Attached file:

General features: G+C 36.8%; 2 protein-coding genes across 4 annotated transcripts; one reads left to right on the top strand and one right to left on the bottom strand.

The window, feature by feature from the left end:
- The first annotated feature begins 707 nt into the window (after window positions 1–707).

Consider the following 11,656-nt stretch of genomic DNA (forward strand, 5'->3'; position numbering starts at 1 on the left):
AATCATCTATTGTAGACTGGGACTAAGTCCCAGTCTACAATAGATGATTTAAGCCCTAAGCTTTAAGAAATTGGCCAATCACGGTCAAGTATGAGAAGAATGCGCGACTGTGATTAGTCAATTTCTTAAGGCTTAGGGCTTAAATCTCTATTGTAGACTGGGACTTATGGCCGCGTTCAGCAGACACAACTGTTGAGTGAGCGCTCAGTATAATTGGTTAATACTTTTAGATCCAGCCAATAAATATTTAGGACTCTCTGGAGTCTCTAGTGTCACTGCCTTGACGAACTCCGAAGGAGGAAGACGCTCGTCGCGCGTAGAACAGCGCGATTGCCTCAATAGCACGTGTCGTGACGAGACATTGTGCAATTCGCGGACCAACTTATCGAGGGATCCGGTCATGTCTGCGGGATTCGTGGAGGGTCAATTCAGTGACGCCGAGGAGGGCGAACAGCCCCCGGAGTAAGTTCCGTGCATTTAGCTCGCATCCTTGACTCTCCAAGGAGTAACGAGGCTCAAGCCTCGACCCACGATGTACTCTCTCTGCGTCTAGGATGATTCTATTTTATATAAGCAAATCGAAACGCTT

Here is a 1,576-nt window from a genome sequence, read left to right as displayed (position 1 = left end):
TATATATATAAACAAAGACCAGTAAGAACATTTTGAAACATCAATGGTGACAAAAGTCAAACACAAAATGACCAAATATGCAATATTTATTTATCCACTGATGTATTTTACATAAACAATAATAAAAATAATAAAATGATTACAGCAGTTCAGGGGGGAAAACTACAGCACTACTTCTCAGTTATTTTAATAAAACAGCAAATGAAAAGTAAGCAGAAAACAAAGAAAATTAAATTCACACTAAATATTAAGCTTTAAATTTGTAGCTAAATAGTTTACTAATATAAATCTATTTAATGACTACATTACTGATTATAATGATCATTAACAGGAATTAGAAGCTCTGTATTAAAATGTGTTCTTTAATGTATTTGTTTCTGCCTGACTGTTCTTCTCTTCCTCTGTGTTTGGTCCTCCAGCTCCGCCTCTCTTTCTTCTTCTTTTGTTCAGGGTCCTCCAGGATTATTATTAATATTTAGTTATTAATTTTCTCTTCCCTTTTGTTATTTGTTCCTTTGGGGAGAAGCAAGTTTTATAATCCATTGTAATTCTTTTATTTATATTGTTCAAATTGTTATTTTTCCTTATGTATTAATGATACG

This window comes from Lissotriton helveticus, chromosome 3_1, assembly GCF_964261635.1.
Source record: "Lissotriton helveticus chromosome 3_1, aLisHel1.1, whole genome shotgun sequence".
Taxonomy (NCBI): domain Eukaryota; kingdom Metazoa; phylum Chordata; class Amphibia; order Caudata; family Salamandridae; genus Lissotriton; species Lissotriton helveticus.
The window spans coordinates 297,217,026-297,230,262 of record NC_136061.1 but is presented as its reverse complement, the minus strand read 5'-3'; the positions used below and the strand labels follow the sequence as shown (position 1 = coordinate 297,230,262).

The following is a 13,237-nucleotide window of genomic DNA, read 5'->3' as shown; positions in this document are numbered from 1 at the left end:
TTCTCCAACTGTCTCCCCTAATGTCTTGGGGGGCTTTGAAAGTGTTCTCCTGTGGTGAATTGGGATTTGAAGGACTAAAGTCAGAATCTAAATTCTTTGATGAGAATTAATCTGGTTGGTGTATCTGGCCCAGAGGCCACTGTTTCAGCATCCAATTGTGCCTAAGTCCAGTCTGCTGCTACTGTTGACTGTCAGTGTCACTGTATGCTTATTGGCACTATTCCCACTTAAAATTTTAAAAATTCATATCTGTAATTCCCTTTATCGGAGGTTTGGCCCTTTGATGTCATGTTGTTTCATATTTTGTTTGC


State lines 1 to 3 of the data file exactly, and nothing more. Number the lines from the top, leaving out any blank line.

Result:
General features: G+C 36.8%; 2 protein-coding genes across 4 annotated transcripts; one reads left to right on the top strand and one right to left on the bottom strand.

The window, feature by feature from the left end:
- The first annotated feature begins 707 nt into the window (after window positions 1–707).